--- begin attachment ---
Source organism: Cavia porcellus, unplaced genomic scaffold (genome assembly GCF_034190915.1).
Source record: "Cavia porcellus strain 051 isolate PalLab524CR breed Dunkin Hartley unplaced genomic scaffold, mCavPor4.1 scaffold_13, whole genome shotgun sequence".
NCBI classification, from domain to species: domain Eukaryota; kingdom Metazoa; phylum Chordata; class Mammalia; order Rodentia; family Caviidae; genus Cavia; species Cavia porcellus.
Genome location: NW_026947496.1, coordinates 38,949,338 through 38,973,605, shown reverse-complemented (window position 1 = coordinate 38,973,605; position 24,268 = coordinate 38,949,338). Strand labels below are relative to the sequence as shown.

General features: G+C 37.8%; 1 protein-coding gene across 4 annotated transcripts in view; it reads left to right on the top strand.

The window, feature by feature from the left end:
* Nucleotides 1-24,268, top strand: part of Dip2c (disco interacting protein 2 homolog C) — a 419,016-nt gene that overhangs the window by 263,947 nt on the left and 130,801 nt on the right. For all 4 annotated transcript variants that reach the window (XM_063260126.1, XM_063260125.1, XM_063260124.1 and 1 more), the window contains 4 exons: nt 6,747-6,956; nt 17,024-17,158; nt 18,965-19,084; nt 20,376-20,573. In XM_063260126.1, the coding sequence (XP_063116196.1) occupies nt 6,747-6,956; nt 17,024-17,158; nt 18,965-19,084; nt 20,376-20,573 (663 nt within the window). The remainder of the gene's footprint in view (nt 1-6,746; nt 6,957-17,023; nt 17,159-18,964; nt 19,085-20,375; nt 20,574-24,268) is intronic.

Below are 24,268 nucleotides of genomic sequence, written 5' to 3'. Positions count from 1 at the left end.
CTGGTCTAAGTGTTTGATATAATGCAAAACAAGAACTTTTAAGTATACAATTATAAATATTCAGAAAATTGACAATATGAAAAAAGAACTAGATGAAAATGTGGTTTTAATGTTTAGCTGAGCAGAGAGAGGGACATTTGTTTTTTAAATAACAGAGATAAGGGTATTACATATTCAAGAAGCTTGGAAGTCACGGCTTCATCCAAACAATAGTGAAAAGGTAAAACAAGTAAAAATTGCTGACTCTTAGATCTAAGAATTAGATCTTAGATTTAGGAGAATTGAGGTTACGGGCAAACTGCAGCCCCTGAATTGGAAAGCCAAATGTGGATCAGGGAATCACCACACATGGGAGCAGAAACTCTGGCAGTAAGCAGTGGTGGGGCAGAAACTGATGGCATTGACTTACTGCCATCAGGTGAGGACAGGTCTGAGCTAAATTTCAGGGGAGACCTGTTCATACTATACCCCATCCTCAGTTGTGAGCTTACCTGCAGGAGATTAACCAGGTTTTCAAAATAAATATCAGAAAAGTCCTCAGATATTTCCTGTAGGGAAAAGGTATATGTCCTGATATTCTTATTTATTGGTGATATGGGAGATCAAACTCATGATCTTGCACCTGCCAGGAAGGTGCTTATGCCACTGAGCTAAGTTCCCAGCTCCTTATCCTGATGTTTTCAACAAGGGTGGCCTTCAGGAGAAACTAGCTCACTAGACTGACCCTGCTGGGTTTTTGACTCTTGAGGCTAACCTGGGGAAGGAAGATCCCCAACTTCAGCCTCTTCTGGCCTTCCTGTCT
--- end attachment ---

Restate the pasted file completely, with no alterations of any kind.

Source organism: Cavia porcellus, unplaced genomic scaffold (genome assembly GCF_034190915.1).
Source record: "Cavia porcellus strain 051 isolate PalLab524CR breed Dunkin Hartley unplaced genomic scaffold, mCavPor4.1 scaffold_13, whole genome shotgun sequence".
NCBI classification, from domain to species: domain Eukaryota; kingdom Metazoa; phylum Chordata; class Mammalia; order Rodentia; family Caviidae; genus Cavia; species Cavia porcellus.
Genome location: NW_026947496.1, coordinates 38,949,338 through 38,973,605, shown reverse-complemented (window position 1 = coordinate 38,973,605; position 24,268 = coordinate 38,949,338). Strand labels below are relative to the sequence as shown.

General features: G+C 37.8%; 1 protein-coding gene across 4 annotated transcripts in view; it reads left to right on the top strand.

The window, feature by feature from the left end:
* Nucleotides 1-24,268, top strand: part of Dip2c (disco interacting protein 2 homolog C) — a 419,016-nt gene that overhangs the window by 263,947 nt on the left and 130,801 nt on the right. For all 4 annotated transcript variants that reach the window (XM_063260126.1, XM_063260125.1, XM_063260124.1 and 1 more), the window contains 4 exons: nt 6,747-6,956; nt 17,024-17,158; nt 18,965-19,084; nt 20,376-20,573. In XM_063260126.1, the coding sequence (XP_063116196.1) occupies nt 6,747-6,956; nt 17,024-17,158; nt 18,965-19,084; nt 20,376-20,573 (663 nt within the window). The remainder of the gene's footprint in view (nt 1-6,746; nt 6,957-17,023; nt 17,159-18,964; nt 19,085-20,375; nt 20,574-24,268) is intronic.

Below are 24,268 nucleotides of genomic sequence, written 5' to 3'. Positions count from 1 at the left end.
CTGGTCTAAGTGTTTGATATAATGCAAAACAAGAACTTTTAAGTATACAATTATAAATATTCAGAAAATTGACAATATGAAAAAAGAACTAGATGAAAATGTGGTTTTAATGTTTAGCTGAGCAGAGAGAGGGACATTTGTTTTTTAAATAACAGAGATAAGGGTATTACATATTCAAGAAGCTTGGAAGTCACGGCTTCATCCAAACAATAGTGAAAAGGTAAAACAAGTAAAAATTGCTGACTCTTAGATCTAAGAATTAGATCTTAGATTTAGGAGAATTGAGGTTACGGGCAAACTGCAGCCCCTGAATTGGAAAGCCAAATGTGGATCAGGGAATCACCACACATGGGAGCAGAAACTCTGGCAGTAAGCAGTGGTGGGGCAGAAACTGATGGCATTGACTTACTGCCATCAGGTGAGGACAGGTCTGAGCTAAATTTCAGGGGAGACCTGTTCATACTATACCCCATCCTCAGTTGTGAGCTTACCTGCAGGAGATTAACCAGGTTTTCAAAATAAATATCAGAAAAGTCCTCAGATATTTCCTGTAGGGAAAAGGTATATGTCCTGATATTCTTATTTATTGGTGATATGGGAGATCAAACTCATGATCTTGCACCTGCCAGGAAGGTGCTTATGCCACTGAGCTAAGTTCCCAGCTCCTTATCCTGATGTTTTCAACAAGGGTGGCCTTCAGGAGAAACTAGCTCACTAGACTGACCCTGCTGGGTTTTTGACTCTTGAGGCTAACCTGGGGAAGGAAGATCCCCAACTTCAGCCTCTTCTGGCCTTCCTGTCT